I doubted anyone would notice they were missing. I mean, they were in the scrap bin after all. Nobody was looking. Sean was already headed to the next section of the factory. Despite the temptress temptation whispering my name, I left the shiny drilled-out disc where it lay in the bottom of the bin.
To the non-scrutinous eye, the hodge-podge of shocks, fork internals, rotors and bearings piled in the scrap bin looked good as new. But for one minute flaw or another, they didn’t make the cut. Such are the exacting standards of Progressive, PM and Burly Brand.
What did make the cut are the slick 490 Sport Series shocks Progressive Suspension just launched.
“They’re brand new to the market. They’re going to be available for V-Twin applications, touring, Dyna, Sportsters and more on the way,” said Progressive Suspension/Burly Brand Marketing Manager Sean Delshadi.
What’s not to like about a sharp-looking shock that’s built for aggressive riding, its pressurized gas housed in a lightweight aluminum monotube. Preload can be adjusted by hand, they can be dialed in for rebound, too, and have a sturdy jounce bumper built into the cap for those times when the black spring is taxed to the max. In our tour of the factory we’ve seen the machine that punishes them to prove they’re worthy before being released to the market, simulating road conditions by compressing and compacting them relentlessly until they either tap out or make the grade.
In Delshadi’s office we got to see a new product that has made the grade and is just hitting the market, Burly Brand’s Voyager Luggage for Sportsters. Delshadi gave them a real-world shakedown during a summer road trip and Burly was on the cusp of having them dialed and ready to launch during our visit. Sportsters are hot and offering quick detach canvas saddlebags is a brilliant strategy. So is the combination of options the Voyager Luggage provides. You can buy just the bags, or add a little more storage capacity by purchasing the tail bag, too. There’s a matching roll top backpack, a magnetic tank bag with a clear map screen, and a tool roll-up bag as well if you want to go whole hog. Made from cotton canvas and leather, the zipper pulls and strap ends come with an “anti-flail snap system.” While the bags are detachable, turn signals might need to be relocated for mounting purposes.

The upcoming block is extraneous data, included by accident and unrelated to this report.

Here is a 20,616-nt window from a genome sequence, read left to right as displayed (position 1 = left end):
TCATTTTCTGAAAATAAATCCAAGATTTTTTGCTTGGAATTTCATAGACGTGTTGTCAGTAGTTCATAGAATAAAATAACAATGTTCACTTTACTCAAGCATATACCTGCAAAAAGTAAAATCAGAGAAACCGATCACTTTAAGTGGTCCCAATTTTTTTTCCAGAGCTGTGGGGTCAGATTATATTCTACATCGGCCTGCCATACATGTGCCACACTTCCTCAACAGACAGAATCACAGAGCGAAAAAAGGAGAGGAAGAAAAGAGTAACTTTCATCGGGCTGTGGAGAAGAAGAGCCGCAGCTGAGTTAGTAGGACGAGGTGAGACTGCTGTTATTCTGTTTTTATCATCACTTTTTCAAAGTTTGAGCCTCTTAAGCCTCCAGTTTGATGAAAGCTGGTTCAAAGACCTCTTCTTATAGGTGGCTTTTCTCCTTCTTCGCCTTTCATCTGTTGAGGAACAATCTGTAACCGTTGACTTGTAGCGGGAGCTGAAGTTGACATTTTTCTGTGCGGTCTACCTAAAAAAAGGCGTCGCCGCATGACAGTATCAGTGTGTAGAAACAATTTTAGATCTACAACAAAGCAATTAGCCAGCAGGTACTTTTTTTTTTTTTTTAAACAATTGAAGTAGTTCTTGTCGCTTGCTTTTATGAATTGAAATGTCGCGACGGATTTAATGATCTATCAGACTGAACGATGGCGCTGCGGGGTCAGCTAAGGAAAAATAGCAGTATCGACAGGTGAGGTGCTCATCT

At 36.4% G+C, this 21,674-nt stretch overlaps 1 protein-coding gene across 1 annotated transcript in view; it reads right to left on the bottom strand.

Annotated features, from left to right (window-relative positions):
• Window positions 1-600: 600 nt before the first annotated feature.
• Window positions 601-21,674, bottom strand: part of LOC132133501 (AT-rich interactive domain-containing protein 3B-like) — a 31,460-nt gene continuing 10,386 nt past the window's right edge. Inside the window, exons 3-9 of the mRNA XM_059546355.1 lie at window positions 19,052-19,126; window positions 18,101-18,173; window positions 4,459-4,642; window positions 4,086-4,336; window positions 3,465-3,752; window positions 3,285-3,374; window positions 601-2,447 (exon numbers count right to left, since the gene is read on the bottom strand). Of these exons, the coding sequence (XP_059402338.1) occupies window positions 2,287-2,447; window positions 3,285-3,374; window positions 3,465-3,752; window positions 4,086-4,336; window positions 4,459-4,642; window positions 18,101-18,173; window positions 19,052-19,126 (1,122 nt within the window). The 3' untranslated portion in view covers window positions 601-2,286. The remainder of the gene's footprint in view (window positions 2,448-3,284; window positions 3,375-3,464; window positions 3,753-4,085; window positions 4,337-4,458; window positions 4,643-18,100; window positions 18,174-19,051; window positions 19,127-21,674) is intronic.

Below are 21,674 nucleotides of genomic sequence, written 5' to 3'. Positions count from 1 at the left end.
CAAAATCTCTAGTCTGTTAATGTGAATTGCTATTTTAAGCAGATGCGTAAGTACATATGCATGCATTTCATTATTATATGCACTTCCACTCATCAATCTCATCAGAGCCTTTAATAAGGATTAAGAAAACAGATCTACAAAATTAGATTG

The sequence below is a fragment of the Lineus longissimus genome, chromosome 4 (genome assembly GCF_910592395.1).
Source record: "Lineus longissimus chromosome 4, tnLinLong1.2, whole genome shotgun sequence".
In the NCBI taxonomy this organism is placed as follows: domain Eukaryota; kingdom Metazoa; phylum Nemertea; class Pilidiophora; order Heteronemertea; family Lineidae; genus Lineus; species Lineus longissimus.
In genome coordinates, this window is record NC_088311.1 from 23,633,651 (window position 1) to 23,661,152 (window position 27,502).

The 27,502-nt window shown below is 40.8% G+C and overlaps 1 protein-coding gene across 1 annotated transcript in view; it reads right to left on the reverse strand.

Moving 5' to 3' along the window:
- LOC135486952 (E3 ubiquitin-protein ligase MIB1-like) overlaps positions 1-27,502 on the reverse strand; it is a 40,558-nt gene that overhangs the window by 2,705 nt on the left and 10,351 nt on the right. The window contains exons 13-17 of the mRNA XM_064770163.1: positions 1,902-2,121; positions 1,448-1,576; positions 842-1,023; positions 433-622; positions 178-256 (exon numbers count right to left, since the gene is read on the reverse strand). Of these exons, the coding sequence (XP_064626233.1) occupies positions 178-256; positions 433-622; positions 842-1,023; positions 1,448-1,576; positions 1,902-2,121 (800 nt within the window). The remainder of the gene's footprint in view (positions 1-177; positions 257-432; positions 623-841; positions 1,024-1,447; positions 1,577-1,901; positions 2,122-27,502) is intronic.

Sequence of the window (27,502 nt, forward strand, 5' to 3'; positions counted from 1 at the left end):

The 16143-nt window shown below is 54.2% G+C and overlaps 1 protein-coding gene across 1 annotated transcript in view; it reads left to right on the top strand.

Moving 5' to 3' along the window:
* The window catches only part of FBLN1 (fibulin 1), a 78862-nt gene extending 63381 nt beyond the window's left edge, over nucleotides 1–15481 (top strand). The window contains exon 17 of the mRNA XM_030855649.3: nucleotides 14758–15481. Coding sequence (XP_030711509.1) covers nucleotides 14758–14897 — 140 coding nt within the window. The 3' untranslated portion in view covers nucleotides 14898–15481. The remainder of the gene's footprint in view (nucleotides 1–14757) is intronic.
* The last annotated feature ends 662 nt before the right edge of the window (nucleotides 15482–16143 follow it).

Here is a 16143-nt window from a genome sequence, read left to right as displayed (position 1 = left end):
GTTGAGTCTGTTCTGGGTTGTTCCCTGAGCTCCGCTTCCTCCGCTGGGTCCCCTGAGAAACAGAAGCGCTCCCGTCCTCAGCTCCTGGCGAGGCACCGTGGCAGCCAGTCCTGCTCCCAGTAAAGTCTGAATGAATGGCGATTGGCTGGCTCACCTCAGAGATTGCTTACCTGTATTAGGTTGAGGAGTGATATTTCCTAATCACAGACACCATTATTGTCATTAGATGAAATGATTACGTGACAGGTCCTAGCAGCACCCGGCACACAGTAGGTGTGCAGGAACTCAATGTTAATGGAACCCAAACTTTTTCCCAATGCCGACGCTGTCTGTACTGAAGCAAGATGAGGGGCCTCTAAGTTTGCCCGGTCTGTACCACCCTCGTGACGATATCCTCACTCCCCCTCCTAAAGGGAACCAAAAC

Other ways Burly and Progressive keep it 100 is by building cool bikes in-house for real-world testing and tapping into trends, be it brat-style or café or scrambler. For example, they built a scrambler Sportster called the “Jackrabbit” equipped with Burly’s 15-inch Stiletto Shocks and Scrambler Bar then turned Mark Atkins of Rusty Butcher loose on it for a day in the dirt. If it could survive Atkins’ berm-busting, high-flying antics, it can handle just about anything thrown at it.
These days though, it’s all about Dynas and trackers. Progressive and Burly’s social channels religiously promote #trackertuesday and #wheeliewednesday with shots of Rob Carpenter from 1 Wheel Revolution lofting it high. Several 883s sat in the warehouse ready for some hooligan action at Costa Mesa or Perris Raceway. The company realizes the importance of getting your brand in front of buyers so it brought the 2007 FXDB Dyna called “Snowman” it built to Born Free, the “Snowman” reference a nod to the big rig in the 1970’s classic “Smokey and the Bandit.” In true Burly fashion, the Dyna was loaded with product, from their 12” Jail Bars and T-Bar Cable Kit to MX Pegs to 12.5” Stiletto Shocks.
My time touring Progress and Burly’s modus operandi left an indelible impression. They hold high standards and keep tight reins on quality control. A high precedence is placed on form and function, evident by the crew hand-polishing product to a high sheen. Parts are tested by both man and machine. The companies have a knack for keeping up with what’s current, a challenging task in an ever-evolving market. Their brand name fits. They take a progressive business approach and make some burly parts, high in both style and performance.